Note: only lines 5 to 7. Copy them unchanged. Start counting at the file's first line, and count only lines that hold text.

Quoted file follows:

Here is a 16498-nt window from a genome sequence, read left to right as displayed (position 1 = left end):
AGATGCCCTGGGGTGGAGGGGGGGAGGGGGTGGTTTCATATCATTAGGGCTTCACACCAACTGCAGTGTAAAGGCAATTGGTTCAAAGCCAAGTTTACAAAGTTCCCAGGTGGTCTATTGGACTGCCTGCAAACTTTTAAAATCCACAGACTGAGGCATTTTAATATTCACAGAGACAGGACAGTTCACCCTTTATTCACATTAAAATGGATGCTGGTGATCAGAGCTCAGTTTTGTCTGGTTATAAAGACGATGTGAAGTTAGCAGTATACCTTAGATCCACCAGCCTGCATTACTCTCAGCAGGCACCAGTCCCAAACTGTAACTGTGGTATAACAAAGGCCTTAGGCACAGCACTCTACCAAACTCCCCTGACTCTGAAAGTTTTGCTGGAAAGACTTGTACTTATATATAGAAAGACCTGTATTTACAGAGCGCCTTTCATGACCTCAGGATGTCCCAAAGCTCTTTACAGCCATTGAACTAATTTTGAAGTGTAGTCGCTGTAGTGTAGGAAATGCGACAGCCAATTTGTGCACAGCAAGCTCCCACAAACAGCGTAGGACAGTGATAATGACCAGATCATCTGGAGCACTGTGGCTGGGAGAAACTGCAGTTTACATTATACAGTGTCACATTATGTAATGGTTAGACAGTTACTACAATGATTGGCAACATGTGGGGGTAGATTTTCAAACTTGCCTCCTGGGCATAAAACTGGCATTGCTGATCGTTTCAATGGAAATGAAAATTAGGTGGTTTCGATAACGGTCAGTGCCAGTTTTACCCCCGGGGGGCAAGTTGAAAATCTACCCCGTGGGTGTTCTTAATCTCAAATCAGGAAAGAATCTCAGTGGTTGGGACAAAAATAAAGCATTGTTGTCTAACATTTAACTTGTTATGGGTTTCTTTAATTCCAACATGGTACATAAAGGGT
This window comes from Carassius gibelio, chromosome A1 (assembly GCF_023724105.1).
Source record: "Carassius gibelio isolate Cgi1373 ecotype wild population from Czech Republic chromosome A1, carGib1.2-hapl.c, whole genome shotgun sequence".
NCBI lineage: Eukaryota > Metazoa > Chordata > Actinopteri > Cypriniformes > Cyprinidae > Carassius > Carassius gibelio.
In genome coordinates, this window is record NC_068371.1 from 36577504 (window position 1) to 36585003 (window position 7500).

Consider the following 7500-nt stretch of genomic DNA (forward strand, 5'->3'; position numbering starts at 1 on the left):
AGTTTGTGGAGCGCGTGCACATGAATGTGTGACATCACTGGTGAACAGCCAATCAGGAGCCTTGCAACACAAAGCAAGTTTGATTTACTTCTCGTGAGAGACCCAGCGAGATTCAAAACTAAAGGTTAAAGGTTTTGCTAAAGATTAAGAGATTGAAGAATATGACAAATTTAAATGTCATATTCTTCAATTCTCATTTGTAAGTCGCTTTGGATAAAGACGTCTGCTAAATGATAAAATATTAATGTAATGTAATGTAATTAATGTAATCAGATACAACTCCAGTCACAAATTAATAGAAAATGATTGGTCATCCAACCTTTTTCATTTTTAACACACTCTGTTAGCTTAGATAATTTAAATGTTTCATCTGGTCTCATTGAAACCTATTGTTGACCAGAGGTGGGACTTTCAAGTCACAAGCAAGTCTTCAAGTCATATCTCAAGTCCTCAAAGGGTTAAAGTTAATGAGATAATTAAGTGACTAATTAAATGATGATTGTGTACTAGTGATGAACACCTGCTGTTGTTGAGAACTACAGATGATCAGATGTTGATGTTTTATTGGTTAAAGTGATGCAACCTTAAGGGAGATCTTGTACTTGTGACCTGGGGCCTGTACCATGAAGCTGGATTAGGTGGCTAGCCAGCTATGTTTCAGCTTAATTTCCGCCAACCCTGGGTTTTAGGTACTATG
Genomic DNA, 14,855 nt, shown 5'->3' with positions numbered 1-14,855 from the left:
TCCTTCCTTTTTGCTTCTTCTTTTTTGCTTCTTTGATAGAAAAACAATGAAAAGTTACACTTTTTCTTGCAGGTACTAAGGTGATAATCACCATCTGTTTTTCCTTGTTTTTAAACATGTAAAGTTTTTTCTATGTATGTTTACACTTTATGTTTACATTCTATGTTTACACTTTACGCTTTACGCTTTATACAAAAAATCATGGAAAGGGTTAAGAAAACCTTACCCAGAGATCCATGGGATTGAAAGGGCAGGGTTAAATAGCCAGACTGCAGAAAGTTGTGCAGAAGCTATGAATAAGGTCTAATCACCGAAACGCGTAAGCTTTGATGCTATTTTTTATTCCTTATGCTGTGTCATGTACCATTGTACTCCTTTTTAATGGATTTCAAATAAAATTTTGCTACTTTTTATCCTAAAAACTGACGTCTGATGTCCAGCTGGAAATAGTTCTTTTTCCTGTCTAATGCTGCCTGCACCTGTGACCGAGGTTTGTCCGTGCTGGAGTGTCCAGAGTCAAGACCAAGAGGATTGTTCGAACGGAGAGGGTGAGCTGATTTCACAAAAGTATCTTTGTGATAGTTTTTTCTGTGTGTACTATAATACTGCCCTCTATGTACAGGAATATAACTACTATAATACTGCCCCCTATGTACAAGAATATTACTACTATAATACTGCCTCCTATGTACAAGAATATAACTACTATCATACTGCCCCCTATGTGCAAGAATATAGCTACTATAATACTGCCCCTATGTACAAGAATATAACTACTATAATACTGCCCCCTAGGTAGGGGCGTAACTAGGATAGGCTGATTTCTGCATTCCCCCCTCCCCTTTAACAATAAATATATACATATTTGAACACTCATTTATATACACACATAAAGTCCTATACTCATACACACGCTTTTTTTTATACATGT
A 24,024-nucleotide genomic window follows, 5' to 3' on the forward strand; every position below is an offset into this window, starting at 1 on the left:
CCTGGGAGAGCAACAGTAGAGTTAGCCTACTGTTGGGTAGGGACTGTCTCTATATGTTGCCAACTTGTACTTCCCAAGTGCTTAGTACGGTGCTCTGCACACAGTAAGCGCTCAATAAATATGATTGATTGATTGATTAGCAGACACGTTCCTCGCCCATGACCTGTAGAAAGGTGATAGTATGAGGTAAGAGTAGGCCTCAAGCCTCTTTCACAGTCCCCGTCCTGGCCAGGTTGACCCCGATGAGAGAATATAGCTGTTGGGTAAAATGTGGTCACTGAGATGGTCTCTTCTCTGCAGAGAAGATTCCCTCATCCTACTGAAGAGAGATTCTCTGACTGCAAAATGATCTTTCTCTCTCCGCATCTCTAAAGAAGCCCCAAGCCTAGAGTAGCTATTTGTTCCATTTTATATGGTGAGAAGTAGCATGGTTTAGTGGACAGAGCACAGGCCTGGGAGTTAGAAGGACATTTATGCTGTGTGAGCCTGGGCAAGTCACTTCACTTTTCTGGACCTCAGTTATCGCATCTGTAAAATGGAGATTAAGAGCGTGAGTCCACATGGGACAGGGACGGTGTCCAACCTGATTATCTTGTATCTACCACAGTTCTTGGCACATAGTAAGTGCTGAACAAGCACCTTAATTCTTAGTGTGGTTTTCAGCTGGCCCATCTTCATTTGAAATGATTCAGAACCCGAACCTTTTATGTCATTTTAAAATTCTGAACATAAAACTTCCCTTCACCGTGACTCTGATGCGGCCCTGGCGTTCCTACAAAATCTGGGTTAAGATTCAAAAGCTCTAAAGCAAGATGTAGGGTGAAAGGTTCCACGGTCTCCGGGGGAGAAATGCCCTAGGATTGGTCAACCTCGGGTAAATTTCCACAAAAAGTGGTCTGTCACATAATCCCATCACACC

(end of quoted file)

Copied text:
NCBI lineage: Eukaryota > Metazoa > Chordata > Actinopteri > Cypriniformes > Cyprinidae > Carassius > Carassius gibelio.
In genome coordinates, this window is record NC_068371.1 from 36577504 (window position 1) to 36585003 (window position 7500).

Consider the following 7500-nt stretch of genomic DNA (forward strand, 5'->3'; position numbering starts at 1 on the left):